The Meaning Of Fellowship In 1 John -- By: William W. Combs

Journal: Detroit Baptist Seminary Journal
Volume: DBSJ 013:1 (Fall 2008)
Article: The Meaning Of Fellowship In 1 John
Author: William W. Combs


The Meaning Of Fellowship In 1 John

William W. Combs1

The word “fellowship,” κοινωνία, is used four times in 1 John, all in chapter one.

v. 3 — “What we have seen and heard we proclaim to you also, so that you too may have fellowship with us; and indeed our fellowship is with the Father, and with His Son Jesus Christ.”2

v. 6 — “If we say that we have fellowship with Him and yet walk in the darkness, we lie and do not practice the truth.”

v. 7 — “But if we walk in the Light as He Himself is in the Light, we have fellowship with one another, and the blood of Jesus His Son cleanses us from all sin.”

But what does John mean by the term fellowship in these verses? Two different interpretations of fellowship in 1 John have been set forth. One view is what I prefer to call the sanctification view of fellowship.3 The other is what I will call die salvation view of fellowship.4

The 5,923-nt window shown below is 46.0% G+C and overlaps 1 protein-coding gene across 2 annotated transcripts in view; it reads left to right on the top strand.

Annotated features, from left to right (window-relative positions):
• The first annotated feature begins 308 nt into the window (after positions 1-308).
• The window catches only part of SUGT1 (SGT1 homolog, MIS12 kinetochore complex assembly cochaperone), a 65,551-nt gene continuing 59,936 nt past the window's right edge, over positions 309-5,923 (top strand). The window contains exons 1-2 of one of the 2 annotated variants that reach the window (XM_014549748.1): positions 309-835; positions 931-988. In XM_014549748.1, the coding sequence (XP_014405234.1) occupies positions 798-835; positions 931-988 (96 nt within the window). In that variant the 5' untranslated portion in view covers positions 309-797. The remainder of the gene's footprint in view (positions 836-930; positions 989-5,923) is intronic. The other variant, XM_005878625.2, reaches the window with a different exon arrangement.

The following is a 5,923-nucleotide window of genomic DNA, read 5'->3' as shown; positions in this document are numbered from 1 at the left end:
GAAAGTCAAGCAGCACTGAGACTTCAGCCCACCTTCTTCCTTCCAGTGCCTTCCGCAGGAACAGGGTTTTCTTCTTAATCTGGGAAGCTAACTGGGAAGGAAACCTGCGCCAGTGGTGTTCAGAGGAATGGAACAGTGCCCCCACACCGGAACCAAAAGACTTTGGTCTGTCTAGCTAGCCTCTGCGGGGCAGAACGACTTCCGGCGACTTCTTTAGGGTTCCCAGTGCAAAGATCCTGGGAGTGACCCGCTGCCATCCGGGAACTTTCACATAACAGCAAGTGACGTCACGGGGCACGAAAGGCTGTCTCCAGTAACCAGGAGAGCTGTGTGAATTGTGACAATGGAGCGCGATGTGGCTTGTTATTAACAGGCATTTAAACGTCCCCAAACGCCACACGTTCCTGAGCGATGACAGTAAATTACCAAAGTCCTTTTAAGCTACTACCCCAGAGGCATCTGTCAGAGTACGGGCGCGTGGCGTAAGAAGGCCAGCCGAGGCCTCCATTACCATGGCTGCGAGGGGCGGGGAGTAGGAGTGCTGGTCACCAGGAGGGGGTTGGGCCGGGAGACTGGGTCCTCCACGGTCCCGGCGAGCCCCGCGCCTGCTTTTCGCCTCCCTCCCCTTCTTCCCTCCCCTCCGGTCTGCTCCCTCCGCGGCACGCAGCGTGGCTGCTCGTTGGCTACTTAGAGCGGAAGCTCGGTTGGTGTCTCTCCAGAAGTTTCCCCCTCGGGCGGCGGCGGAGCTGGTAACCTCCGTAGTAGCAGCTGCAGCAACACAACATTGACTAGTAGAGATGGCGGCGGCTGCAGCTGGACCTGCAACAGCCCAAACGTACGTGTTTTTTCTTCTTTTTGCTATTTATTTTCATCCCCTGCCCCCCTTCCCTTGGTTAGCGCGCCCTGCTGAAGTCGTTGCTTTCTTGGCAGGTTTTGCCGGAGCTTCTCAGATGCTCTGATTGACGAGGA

The first view, the sanctification view, is probably the dominant view in most fundamental and evangelical churches and Christian colleges. One of the commonly heard appeals to Christians during the sermon invitation is, “Are you in fellowship with God?” The sanctification view understands fellowship to be a particular condition or state of the Christian in which he enjoys the presence and blessing of God. The opposite state is to be out of fellowship because of unconfessed sin. When a believer is “in fellowship with God,” he experiences the blessing and presence of God in a way beyond what he acquired as a result of the new birth.5 The condition for being “in fellowship” is to “walk in the Light” (1 John 1:7), that is, living in obedience to the standard of God’s truth.6 Therefore, any sin the believer commits, causes him to lose fellowship with God. But fellowship can be restored by confession of the particular sin committed (1 John 1:9).7

The popularity of the sanctification view is due to a number of factors. For one, it was taught in the Scofield ...

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